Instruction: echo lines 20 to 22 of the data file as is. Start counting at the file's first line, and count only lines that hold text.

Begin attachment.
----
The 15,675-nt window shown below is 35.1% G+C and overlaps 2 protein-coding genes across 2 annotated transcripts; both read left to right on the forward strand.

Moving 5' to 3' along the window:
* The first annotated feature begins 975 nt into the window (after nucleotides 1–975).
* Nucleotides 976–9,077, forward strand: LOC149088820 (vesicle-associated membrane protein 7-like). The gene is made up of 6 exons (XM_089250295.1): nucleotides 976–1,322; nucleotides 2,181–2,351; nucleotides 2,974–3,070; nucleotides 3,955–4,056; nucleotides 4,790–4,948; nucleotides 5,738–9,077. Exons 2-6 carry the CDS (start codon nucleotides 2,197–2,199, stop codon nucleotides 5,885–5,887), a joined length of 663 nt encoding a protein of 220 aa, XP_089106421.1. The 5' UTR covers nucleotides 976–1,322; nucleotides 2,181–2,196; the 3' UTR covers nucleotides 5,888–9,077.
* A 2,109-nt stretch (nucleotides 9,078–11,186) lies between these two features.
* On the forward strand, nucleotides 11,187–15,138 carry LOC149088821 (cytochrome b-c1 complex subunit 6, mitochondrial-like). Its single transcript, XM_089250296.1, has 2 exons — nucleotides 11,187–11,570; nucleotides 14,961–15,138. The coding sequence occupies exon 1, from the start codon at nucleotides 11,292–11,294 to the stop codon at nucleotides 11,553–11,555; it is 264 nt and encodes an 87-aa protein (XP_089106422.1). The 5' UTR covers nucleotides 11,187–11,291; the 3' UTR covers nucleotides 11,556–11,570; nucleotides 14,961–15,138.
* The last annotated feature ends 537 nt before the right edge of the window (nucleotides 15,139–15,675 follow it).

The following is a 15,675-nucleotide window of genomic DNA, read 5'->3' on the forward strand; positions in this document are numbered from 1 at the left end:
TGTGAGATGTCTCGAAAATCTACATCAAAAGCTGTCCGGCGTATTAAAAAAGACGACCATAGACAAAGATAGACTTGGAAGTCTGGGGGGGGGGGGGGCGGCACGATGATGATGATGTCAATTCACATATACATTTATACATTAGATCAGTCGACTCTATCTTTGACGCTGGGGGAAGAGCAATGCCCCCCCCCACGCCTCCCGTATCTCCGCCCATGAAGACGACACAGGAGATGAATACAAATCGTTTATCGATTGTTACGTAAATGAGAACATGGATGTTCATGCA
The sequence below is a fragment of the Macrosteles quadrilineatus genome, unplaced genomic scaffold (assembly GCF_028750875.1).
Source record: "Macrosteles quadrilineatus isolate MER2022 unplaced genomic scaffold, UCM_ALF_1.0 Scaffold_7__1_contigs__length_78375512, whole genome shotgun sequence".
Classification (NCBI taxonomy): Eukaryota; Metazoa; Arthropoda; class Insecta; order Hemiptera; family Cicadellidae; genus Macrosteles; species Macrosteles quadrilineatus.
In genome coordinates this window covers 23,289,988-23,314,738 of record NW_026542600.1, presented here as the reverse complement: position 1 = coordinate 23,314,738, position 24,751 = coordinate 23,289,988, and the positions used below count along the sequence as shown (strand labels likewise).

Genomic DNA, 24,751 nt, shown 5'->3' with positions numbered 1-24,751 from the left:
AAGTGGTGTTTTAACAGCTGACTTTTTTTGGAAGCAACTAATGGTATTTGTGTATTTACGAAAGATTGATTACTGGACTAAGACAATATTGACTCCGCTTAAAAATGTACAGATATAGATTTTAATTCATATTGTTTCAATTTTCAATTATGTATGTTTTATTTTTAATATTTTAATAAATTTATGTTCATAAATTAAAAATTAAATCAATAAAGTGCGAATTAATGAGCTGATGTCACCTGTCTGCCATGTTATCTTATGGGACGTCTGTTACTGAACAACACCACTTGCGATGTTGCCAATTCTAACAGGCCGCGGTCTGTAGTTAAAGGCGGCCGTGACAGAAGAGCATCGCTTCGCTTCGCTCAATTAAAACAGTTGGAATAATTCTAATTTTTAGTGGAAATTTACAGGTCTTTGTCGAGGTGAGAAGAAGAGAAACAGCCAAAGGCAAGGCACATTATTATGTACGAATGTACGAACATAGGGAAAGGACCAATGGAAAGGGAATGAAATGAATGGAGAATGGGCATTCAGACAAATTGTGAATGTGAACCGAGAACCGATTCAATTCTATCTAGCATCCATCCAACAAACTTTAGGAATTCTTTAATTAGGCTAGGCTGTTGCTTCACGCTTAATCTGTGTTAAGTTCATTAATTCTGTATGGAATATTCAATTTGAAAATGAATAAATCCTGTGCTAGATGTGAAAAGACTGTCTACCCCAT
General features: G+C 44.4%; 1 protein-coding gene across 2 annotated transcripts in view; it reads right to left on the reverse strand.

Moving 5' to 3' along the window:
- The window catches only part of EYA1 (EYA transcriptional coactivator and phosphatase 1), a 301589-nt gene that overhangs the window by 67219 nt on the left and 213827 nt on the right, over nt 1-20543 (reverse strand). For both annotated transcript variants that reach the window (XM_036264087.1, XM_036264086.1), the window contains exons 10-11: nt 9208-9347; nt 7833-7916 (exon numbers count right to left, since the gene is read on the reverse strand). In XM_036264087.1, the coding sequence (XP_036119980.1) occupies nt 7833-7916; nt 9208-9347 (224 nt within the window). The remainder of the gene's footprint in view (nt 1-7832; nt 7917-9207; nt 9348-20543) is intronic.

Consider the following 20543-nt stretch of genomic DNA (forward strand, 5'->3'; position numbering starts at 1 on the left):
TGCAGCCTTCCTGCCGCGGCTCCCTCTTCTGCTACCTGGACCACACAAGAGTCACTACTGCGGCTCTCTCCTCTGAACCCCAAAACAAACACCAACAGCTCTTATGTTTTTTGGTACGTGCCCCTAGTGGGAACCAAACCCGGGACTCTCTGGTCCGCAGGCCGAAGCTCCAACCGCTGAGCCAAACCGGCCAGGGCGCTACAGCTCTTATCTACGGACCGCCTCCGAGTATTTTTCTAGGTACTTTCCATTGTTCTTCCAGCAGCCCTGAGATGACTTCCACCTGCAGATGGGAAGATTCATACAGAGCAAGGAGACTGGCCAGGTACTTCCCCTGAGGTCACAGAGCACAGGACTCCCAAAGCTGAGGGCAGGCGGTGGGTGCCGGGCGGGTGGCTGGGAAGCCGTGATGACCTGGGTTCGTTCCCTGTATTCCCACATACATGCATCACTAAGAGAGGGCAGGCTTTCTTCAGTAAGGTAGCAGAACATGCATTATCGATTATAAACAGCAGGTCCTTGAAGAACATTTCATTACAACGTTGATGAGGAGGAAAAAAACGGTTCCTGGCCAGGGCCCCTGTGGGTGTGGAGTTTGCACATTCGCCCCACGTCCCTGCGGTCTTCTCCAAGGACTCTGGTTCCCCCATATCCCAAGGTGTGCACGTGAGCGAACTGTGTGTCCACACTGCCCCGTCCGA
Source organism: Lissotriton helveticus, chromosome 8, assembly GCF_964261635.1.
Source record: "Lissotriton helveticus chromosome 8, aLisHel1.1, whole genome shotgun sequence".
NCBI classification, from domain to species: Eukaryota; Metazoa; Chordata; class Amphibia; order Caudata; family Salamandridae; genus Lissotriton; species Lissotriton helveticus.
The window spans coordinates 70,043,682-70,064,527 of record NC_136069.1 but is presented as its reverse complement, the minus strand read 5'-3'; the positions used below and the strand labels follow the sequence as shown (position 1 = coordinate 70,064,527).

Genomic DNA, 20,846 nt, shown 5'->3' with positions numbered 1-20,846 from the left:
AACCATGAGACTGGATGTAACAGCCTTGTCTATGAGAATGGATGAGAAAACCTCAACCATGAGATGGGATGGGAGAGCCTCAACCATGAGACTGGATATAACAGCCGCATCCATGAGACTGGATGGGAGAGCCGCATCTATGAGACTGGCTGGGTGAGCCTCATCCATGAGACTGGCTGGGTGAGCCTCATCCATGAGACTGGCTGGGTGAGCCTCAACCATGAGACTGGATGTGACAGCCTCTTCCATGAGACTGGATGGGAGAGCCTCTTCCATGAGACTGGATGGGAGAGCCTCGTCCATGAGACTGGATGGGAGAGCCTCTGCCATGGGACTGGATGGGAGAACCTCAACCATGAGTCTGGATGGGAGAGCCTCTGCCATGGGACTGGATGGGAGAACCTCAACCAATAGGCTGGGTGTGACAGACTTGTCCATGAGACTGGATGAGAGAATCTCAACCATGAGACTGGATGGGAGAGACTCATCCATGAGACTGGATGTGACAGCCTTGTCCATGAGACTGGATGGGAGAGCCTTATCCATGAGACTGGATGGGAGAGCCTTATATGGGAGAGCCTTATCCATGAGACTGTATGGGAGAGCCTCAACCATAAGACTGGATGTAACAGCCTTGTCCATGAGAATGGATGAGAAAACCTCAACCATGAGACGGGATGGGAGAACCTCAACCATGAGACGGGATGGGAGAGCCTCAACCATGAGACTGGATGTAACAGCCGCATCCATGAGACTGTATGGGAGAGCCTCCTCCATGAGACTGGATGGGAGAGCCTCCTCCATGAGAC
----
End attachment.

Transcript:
TGCAGCCTTCCTGCCGCGGCTCCCTCTTCTGCTACCTGGACCACACAAGAGTCACTACTGCGGCTCTCTCCTCTGAACCCCAAAACAAACACCAACAGCTCTTATGTTTTTTGGTACGTGCCCCTAGTGGGAACCAAACCCGGGACTCTCTGGTCCGCAGGCCGAAGCTCCAACCGCTGAGCCAAACCGGCCAGGGCGCTACAGCTCTTATCTACGGACCGCCTCCGAGTATTTTTCTAGGTACTTTCCATTGTTCTTCCAGCAGCCCTGAGATGACTTCCACCTGCAGATGGGAAGATTCATACAGAGCAAGGAGACTGGCCAGGTACTTCCCCTGAGGTCACAGAGCACAGGACTCCCAAAGCTGAGGGCAGGCGGTGGGTGCCGGGCGGGTGGCTGGGAAGCCGTGATGACCTGGGTTCGTTCCCTGTATTCCCACATACATGCATCACTAAGAGAGGGCAGGCTTTCTTCAGTAAGGTAGCAGAACATGCATTATCGATTATAAACAGCAGGTCCTTGAAGAACATTTCATTACAACGTTGATGAGGAGGAAAAAAACGGTTCCTGGCCAGGGCCCCTGTGGGTGTGGAGTTTGCACATTCGCCCCACGTCCCTGCGGTCTTCTCCAAGGACTCTGGTTCCCCCATATCCCAAGGTGTGCACGTGAGCGAACTGTGTGTCCACACTGCCCCGTCCGA
Source organism: Lissotriton helveticus, chromosome 8, assembly GCF_964261635.1.
Source record: "Lissotriton helveticus chromosome 8, aLisHel1.1, whole genome shotgun sequence".